“Never can say goodbye, no, no, no, no, now…”
Nobody likes good-byes.
If there’s somebody going away—someone we love enough to show up for the Bon Voyage—that’s pain. Even now, I remember my top three heart-wrenching departures: to a different city from Dad; Grandma’s unsuccessful surgery; my daughter’s wedding.
On the other hand, if someone’s “shoving off”, but (let’s face it) we don’t expect to be any the worse for it—yeah, about that—we usually aren’t even present for the parting. A neighborhood Minute Mart grand opening (free corn dogs) holds the trump card.
In a few days I will say good-bye to someone I’ve grown quite fond of. She promises to visit—but, well, if experience is the best teacher, I’m not sure I should leave the light burning.
The word “goodbye” is a dreadful word; it sounds so final. But the classic substitutes don’t buffer the blow: “Farewell.” Really? The fact that the person is leaving our circle of influence begs the question: How could they possibly fare well? [Ponder the Pompousness of that Pithy Platitude.]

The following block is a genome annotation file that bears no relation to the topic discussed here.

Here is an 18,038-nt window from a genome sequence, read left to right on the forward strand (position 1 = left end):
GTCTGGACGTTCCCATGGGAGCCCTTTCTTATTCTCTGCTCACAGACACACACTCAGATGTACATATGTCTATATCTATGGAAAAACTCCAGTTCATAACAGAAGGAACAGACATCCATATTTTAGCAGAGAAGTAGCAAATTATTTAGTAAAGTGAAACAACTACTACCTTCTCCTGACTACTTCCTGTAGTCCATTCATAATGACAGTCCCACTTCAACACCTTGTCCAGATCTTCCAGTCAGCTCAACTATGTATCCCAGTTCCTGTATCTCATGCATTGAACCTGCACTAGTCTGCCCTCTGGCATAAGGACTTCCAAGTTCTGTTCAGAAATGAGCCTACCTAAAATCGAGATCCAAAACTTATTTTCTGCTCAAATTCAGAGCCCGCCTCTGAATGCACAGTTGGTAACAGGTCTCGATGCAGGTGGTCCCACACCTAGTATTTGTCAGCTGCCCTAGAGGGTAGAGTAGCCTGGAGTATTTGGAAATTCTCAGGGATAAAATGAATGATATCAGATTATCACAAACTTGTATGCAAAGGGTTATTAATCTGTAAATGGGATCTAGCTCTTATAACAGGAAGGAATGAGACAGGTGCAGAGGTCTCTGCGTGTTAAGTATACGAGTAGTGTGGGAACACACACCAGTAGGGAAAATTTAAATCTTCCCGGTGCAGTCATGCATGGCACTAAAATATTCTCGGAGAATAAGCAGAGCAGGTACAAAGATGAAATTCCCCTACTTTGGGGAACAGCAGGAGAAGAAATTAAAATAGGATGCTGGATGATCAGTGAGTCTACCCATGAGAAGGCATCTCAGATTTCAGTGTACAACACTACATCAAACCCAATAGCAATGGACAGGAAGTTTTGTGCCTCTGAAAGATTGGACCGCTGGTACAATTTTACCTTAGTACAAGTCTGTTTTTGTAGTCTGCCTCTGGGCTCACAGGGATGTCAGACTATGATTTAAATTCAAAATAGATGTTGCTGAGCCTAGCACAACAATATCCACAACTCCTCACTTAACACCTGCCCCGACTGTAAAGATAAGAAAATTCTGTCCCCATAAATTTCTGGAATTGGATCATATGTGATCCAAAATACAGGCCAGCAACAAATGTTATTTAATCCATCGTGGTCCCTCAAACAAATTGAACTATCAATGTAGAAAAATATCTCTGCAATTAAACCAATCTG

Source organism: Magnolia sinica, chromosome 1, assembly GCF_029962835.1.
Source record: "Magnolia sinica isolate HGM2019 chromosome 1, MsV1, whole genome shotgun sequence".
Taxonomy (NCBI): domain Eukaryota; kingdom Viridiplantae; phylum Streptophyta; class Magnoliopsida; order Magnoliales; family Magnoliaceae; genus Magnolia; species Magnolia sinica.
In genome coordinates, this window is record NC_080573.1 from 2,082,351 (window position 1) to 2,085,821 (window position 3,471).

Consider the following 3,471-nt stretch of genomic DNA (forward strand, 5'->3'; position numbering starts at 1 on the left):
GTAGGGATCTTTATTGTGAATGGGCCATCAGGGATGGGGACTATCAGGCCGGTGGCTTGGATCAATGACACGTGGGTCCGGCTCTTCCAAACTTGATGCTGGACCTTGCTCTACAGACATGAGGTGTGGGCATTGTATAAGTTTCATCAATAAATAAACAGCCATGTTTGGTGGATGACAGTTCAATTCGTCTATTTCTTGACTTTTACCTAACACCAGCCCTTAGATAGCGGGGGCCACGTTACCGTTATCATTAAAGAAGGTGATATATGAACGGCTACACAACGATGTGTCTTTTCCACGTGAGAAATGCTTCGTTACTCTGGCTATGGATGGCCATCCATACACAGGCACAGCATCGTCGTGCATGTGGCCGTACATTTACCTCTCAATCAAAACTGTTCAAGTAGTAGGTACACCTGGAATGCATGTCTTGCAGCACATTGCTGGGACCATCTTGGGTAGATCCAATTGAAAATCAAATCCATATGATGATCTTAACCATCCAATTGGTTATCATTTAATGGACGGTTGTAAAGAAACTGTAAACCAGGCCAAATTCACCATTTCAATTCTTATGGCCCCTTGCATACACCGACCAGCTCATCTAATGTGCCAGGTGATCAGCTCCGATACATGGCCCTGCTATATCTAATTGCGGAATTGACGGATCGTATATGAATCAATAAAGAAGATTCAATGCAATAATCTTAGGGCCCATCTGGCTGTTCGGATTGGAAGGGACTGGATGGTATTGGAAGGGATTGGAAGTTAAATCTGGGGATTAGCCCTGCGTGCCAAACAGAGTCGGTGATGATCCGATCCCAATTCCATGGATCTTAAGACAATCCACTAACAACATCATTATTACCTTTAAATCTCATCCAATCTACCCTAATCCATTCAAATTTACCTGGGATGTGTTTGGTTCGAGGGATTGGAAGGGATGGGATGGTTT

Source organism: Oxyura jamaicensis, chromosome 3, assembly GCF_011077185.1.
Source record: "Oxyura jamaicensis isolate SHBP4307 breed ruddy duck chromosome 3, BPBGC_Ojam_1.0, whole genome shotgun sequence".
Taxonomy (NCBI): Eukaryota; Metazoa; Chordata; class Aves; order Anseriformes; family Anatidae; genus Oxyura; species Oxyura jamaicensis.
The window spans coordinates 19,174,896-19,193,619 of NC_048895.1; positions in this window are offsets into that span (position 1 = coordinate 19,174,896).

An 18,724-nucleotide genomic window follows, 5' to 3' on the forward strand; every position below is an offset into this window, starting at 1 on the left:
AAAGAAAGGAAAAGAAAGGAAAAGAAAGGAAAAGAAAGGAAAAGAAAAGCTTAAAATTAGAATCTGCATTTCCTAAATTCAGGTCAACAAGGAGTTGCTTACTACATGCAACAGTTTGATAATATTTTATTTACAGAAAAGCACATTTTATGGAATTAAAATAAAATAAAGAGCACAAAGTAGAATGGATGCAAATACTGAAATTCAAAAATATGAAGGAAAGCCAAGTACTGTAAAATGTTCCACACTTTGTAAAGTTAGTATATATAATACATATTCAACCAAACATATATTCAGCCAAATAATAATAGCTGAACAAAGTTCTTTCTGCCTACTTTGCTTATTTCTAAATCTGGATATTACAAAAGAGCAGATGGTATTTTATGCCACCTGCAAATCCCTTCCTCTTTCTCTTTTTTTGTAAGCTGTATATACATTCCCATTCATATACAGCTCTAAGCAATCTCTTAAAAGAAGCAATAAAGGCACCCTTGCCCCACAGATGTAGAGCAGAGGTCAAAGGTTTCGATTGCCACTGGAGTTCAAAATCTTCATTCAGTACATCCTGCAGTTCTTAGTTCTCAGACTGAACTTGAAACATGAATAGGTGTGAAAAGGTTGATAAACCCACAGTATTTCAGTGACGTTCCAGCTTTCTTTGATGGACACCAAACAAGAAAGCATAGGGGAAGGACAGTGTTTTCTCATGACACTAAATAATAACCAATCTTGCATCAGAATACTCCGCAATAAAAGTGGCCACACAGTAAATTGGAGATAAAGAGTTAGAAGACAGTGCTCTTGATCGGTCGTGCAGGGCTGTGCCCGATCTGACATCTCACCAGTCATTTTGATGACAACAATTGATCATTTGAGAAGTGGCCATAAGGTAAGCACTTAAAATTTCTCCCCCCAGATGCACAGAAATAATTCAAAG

As I remember various goodbyes, whether I blew them a kiss, or cried myself to sleep, I give thanks. (Mostly for cell phones!) But yes, it’s a rich blessing to consider the awesome thing that happened: we got to know this fearfully and wonderfully made personality for awhile. They brought something to the equation; hopefully, we brought something to theirs. And in some miraculous way, this connection shifted our paradigm. It might even be the bend in the road that changed a trajectory.
And—if there is love—it isn’t really adios. We might just pass this way again. (‘Funny how that happens.) And, in each of us, if there’s faith [sincere Christian faith], the hiatus is temporary; a hiccup in eternity. We “never can say goodbye.”